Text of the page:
Ensure your plant receives an adequate amount of light and the proper temperature and humidity.

If your buds die back, it’s best to cut back the flower stalk and start new.

Phalaenopsis Orchid Care FAQs:

Are Phalaenopsis Orchids Toxic to Humans and Animals?

According to the ASPCA, Phalaenopsis orchids are non-toxic to dogs, cats, and horses. These orchids are also non-toxic to humans.

Should I Cut Back Flower Spikes as Phalaenopsis Orchids Go Out of Bloom?

Yes! Once your plant is done blooming, trim the flower spike using a sharp pair of shears. Cut the stalk at the second node below the flowers.

How Do I Get My Phalaenopsis Orchid to Rebloom?

After blooms fall off your orchid, you’ll need to practice some patience. Phalaenopsis orchids typically require at least six months of rest before they can bloom again.

To encourage new blooms, fertilize your plant twice a month with a half-strength, balanced houseplant fertilizer. Keep your plant somewhere a bit cooler (around 55-60ºF at night) until a new flower spike appears.

How Many Times Do Phalaenopsis Orchids Bloom?

Phalaenopsis orchids can bloom multiple times throughout their lives, and these blooms can last multiple months!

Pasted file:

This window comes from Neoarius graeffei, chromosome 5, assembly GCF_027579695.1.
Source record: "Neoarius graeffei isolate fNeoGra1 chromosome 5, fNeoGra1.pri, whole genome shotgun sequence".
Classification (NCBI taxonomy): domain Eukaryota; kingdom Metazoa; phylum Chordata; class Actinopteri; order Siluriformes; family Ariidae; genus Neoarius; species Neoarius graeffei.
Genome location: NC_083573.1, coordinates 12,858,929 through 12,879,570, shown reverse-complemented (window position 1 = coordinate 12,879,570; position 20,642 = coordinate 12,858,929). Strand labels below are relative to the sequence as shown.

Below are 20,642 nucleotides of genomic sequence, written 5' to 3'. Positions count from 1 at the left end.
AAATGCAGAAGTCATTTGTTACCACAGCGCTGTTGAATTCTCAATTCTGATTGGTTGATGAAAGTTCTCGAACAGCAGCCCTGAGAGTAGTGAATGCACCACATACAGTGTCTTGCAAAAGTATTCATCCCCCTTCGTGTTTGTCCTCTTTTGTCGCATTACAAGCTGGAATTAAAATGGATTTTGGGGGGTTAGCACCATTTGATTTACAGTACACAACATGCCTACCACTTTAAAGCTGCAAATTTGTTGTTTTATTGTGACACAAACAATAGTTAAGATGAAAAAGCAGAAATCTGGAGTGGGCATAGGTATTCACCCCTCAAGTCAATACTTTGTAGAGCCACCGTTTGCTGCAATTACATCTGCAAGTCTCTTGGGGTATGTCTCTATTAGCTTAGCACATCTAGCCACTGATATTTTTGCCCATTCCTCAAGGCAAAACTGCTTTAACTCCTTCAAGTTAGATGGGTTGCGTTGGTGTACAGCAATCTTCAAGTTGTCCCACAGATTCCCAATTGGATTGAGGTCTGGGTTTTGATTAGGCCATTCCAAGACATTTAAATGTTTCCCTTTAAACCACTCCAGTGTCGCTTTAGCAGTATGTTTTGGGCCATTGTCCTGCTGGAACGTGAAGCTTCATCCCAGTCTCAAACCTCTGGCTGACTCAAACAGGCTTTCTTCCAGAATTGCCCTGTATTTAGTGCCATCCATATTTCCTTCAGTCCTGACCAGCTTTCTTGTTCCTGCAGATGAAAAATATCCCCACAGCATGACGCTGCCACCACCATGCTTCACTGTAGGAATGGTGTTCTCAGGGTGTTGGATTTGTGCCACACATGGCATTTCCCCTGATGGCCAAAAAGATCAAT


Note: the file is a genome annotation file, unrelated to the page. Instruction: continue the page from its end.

They do require a bit of time between flowerings, so expect flowers once a year. These plants can produce flowers at any time of year, so you can’t expect flowers at a particular time.

How Long Do Phalaenopsis Orchids Last?

The plants themselves can live for over five years, and the flowers can last for three or more months!

Wrapping Up

Now that you know more about caring for Phalaenopsis orchids, it’s time to find a few to add to your home. After you master caring for this genus of orchids, you can move onto caring for other species.

Further reading: Discover the best types of orchids to grow at home.

Contributing Editor | | Full Bio

Briana holds a B.S. in Plant Sciences from Penn State University. She manages a small market garden where she grows vegetables and herbs. She also enjoys growing flowers and houseplants at home.